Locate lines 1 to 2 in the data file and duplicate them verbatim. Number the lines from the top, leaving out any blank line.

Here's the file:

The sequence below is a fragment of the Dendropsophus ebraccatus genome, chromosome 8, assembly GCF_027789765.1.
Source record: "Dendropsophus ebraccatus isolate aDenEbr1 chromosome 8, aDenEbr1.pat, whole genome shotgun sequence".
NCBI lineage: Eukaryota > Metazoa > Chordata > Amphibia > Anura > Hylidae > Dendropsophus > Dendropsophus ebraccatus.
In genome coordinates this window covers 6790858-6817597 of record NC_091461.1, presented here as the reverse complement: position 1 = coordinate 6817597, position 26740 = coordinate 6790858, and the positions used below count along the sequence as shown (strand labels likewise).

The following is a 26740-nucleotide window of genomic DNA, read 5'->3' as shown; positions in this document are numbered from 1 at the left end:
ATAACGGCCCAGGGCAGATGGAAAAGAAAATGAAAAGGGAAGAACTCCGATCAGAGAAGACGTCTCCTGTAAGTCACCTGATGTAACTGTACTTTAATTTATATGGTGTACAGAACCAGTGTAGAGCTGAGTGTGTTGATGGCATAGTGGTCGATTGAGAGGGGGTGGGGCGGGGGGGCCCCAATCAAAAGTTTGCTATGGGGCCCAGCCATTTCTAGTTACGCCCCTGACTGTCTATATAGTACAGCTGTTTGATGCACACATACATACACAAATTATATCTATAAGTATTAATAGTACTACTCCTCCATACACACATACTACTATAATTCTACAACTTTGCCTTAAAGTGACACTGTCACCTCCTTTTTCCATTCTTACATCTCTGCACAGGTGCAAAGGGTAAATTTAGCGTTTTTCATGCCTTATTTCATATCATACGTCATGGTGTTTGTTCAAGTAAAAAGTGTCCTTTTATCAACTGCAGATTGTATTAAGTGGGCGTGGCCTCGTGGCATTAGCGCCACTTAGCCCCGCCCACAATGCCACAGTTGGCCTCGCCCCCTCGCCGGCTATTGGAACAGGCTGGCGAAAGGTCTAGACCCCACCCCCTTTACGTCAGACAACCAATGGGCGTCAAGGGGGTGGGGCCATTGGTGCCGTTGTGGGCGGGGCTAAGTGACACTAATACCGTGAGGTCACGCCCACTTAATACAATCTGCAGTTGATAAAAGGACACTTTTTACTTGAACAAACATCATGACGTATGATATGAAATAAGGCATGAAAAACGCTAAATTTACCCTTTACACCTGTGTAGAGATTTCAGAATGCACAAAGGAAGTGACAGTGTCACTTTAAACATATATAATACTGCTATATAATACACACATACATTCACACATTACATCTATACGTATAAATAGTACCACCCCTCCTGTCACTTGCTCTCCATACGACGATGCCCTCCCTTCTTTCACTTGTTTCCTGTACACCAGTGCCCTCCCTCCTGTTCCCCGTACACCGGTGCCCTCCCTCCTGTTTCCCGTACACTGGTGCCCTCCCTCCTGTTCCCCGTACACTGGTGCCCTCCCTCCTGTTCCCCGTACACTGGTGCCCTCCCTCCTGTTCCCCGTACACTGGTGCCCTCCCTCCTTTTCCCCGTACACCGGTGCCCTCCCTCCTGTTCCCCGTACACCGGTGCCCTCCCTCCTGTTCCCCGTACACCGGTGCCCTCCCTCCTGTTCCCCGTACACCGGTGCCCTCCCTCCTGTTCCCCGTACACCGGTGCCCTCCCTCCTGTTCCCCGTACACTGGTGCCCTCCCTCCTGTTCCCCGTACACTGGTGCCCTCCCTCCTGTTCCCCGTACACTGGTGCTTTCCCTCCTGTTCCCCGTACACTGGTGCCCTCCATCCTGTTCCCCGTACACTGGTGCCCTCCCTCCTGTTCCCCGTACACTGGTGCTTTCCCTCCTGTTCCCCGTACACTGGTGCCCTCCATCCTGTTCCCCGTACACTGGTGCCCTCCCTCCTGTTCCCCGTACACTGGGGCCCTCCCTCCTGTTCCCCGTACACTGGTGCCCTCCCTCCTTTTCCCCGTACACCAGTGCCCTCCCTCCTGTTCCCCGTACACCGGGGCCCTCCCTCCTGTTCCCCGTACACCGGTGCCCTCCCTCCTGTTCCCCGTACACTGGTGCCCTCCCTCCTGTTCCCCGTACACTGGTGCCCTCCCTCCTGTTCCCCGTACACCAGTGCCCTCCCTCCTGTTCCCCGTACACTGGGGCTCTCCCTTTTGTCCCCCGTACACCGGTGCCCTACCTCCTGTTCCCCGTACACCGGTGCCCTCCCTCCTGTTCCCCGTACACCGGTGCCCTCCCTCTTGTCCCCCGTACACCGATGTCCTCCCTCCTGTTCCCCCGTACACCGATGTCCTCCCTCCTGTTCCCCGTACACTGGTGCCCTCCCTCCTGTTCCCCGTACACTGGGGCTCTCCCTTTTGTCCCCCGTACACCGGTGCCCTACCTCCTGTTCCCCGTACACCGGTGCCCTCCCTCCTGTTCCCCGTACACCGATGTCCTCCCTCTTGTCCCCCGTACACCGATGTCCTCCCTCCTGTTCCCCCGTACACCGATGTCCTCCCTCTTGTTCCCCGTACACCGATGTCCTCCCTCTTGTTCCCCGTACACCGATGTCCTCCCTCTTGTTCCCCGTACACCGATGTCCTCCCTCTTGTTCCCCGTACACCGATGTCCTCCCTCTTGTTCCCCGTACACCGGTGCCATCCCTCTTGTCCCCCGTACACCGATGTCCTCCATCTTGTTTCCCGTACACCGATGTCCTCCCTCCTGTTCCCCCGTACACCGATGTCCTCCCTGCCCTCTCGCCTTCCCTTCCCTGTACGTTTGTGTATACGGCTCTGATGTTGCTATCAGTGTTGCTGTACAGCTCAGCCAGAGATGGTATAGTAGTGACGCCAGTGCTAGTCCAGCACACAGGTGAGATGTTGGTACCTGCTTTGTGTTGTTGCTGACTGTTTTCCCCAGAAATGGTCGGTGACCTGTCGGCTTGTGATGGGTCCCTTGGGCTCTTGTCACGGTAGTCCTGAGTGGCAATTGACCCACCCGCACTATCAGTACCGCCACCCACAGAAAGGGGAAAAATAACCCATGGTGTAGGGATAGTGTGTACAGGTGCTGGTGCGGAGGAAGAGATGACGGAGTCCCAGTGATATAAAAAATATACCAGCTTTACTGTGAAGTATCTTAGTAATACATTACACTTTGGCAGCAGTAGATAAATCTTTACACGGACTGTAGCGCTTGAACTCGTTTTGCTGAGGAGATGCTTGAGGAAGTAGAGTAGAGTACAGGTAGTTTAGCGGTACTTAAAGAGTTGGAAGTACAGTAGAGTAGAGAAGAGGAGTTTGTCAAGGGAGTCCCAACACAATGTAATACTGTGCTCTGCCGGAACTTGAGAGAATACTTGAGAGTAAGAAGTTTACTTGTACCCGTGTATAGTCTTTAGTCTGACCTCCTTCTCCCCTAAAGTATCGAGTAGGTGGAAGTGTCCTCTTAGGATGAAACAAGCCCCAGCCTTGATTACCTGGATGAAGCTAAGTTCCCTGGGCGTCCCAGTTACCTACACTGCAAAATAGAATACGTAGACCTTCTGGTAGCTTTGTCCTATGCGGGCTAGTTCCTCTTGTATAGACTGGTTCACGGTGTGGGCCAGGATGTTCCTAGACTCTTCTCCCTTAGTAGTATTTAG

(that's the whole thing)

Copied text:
The sequence below is a fragment of the Dendropsophus ebraccatus genome, chromosome 8, assembly GCF_027789765.1.
Source record: "Dendropsophus ebraccatus isolate aDenEbr1 chromosome 8, aDenEbr1.pat, whole genome shotgun sequence".